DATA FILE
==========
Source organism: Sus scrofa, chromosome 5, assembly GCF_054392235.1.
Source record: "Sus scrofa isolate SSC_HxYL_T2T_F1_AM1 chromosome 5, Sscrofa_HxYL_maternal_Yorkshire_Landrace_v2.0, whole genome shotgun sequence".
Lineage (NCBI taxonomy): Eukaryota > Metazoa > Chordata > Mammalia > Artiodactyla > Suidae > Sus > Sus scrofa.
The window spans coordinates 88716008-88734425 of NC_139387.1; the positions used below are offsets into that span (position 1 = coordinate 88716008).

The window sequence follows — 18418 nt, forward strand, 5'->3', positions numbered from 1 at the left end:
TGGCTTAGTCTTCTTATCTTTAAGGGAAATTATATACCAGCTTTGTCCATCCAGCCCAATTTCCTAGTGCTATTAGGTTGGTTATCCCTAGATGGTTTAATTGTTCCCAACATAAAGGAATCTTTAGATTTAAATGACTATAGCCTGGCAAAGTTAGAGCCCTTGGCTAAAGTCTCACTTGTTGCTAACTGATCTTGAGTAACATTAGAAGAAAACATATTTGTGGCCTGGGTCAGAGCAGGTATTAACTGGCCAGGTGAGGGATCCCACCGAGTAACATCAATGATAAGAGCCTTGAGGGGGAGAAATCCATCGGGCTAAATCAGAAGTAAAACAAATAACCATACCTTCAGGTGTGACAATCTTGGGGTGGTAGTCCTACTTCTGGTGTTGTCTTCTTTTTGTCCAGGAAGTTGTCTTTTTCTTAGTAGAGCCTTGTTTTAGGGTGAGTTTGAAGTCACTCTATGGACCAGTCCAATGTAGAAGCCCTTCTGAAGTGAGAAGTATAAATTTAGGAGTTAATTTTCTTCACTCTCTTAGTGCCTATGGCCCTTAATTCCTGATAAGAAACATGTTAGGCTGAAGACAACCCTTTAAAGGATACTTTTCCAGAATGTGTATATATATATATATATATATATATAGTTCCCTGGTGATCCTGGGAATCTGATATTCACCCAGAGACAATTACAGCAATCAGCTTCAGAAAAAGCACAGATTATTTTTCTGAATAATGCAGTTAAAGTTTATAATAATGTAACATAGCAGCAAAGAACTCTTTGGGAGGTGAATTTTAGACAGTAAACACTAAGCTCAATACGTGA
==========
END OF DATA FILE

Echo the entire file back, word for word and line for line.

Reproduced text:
Source organism: Sus scrofa, chromosome 5, assembly GCF_054392235.1.
Source record: "Sus scrofa isolate SSC_HxYL_T2T_F1_AM1 chromosome 5, Sscrofa_HxYL_maternal_Yorkshire_Landrace_v2.0, whole genome shotgun sequence".
Lineage (NCBI taxonomy): Eukaryota > Metazoa > Chordata > Mammalia > Artiodactyla > Suidae > Sus > Sus scrofa.
The window spans coordinates 88716008-88734425 of NC_139387.1; the positions used below are offsets into that span (position 1 = coordinate 88716008).

The window sequence follows — 18418 nt, forward strand, 5'->3', positions numbered from 1 at the left end:
TGGCTTAGTCTTCTTATCTTTAAGGGAAATTATATACCAGCTTTGTCCATCCAGCCCAATTTCCTAGTGCTATTAGGTTGGTTATCCCTAGATGGTTTAATTGTTCCCAACATAAAGGAATCTTTAGATTTAAATGACTATAGCCTGGCAAAGTTAGAGCCCTTGGCTAAAGTCTCACTTGTTGCTAACTGATCTTGAGTAACATTAGAAGAAAACATATTTGTGGCCTGGGTCAGAGCAGGTATTAACTGGCCAGGTGAGGGATCCCACCGAGTAACATCAATGATAAGAGCCTTGAGGGGGAGAAATCCATCGGGCTAAATCAGAAGTAAAACAAATAACCATACCTTCAGGTGTGACAATCTTGGGGTGGTAGTCCTACTTCTGGTGTTGTCTTCTTTTTGTCCAGGAAGTTGTCTTTTTCTTAGTAGAGCCTTGTTTTAGGGTGAGTTTGAAGTCACTCTATGGACCAGTCCAATGTAGAAGCCCTTCTGAAGTGAGAAGTATAAATTTAGGAGTTAATTTTCTTCACTCTCTTAGTGCCTATGGCCCTTAATTCCTGATAAGAAACATGTTAGGCTGAAGACAACCCTTTAAAGGATACTTTTCCAGAATGTGTATATATATATATATATATATATATAGTTCCCTGGTGATCCTGGGAATCTGATATTCACCCAGAGACAATTACAGCAATCAGCTTCAGAAAAAGCACAGATTATTTTTCTGAATAATGCAGTTAAAGTTTATAATAATGTAACATAGCAGCAAAGAACTCTTTGGGAGGTGAATTTTAGACAGTAAACACTAAGCTCAATACGTGA